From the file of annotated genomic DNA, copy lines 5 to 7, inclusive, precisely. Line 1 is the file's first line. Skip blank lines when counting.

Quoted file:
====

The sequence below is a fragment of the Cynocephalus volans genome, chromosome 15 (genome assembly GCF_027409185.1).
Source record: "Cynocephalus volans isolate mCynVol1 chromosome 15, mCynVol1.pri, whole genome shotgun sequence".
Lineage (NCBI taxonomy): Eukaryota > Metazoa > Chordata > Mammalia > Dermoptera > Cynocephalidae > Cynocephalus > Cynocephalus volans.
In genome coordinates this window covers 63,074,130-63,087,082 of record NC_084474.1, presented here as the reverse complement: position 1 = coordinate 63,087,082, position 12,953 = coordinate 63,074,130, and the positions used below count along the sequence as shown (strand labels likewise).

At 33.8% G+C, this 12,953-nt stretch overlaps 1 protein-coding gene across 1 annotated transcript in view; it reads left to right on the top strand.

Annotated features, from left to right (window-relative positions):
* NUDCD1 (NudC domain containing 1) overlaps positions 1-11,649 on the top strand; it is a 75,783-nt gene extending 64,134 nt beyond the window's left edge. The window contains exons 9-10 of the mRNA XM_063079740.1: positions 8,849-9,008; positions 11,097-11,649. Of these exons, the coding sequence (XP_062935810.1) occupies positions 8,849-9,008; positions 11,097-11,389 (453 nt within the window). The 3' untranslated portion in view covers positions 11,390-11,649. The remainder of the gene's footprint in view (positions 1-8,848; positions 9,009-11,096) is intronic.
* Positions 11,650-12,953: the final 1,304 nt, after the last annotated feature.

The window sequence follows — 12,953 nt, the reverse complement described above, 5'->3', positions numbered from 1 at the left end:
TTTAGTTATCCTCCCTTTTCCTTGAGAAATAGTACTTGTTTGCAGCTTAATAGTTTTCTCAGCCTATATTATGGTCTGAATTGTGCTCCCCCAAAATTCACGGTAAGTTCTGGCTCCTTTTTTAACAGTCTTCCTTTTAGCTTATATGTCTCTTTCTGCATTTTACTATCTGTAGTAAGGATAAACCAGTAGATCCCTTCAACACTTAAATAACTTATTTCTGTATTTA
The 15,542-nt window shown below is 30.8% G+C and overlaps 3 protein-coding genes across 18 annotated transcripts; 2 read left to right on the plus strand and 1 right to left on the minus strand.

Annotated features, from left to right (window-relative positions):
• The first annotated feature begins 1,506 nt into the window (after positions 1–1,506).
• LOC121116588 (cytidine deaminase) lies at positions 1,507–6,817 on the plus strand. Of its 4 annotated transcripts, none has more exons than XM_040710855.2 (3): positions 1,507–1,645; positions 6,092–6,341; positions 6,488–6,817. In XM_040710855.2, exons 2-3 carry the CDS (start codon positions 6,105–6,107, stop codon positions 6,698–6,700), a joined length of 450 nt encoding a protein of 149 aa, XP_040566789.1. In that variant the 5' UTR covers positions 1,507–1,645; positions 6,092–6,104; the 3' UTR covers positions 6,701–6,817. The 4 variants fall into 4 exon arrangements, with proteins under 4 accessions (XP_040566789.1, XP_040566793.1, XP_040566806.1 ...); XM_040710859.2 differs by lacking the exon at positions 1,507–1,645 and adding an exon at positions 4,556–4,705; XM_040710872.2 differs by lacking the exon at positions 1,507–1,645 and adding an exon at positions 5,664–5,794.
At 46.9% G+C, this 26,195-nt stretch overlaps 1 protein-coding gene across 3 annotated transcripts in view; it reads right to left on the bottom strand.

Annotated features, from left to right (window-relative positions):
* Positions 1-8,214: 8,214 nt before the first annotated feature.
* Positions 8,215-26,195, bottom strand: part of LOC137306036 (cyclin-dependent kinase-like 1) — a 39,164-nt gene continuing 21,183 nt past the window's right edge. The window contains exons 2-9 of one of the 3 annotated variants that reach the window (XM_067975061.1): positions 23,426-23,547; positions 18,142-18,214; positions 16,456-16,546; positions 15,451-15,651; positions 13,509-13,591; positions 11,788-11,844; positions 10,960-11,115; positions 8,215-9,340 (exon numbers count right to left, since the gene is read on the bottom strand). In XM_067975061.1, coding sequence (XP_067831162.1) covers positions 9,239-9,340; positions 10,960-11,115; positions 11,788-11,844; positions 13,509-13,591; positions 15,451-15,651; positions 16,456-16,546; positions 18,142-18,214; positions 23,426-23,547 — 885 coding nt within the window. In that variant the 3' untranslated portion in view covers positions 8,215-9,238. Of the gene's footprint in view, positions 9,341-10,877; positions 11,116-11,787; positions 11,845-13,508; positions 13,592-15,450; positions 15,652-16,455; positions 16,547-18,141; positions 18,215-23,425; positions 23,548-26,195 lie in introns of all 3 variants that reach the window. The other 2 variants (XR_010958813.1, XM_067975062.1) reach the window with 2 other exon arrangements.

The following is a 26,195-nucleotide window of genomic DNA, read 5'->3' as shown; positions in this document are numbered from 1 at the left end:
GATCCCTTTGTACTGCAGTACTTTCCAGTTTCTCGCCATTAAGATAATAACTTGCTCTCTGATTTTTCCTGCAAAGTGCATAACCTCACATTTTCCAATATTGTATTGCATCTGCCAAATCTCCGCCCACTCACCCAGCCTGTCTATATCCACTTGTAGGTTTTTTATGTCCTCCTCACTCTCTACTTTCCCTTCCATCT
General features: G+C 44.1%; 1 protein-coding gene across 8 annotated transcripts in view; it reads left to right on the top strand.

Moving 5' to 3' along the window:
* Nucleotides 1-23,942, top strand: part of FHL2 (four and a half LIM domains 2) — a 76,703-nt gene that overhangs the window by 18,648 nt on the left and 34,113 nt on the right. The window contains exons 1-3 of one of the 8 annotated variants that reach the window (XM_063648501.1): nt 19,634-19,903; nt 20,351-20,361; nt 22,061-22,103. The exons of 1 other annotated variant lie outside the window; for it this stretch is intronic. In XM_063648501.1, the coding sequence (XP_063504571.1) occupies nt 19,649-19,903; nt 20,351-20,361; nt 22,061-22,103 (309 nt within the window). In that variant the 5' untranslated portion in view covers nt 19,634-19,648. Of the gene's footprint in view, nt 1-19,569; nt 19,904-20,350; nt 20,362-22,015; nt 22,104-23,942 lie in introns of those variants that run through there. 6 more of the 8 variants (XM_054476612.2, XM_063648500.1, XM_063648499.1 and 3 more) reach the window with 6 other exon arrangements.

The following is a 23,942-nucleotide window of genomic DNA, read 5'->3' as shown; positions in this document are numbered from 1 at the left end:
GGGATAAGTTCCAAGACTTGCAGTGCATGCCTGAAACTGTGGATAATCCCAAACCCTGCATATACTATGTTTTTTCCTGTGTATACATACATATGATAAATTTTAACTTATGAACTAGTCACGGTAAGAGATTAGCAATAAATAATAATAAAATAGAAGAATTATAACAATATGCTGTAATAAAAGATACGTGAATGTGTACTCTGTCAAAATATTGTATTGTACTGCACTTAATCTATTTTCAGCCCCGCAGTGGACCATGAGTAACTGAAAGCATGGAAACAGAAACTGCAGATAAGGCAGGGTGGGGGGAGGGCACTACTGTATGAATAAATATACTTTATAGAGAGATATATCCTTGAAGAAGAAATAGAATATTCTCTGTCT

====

At 33.8% G+C, this 12,953-nt stretch overlaps 1 protein-coding gene across 1 annotated transcript in view; it reads left to right on the top strand.

Annotated features, from left to right (window-relative positions):
* NUDCD1 (NudC domain containing 1) overlaps positions 1-11,649 on the top strand; it is a 75,783-nt gene extending 64,134 nt beyond the window's left edge. The window contains exons 9-10 of the mRNA XM_063079740.1: positions 8,849-9,008; positions 11,097-11,649. Of these exons, the coding sequence (XP_062935810.1) occupies positions 8,849-9,008; positions 11,097-11,389 (453 nt within the window). The 3' untranslated portion in view covers positions 11,390-11,649. The remainder of the gene's footprint in view (positions 1-8,848; positions 9,009-11,096) is intronic.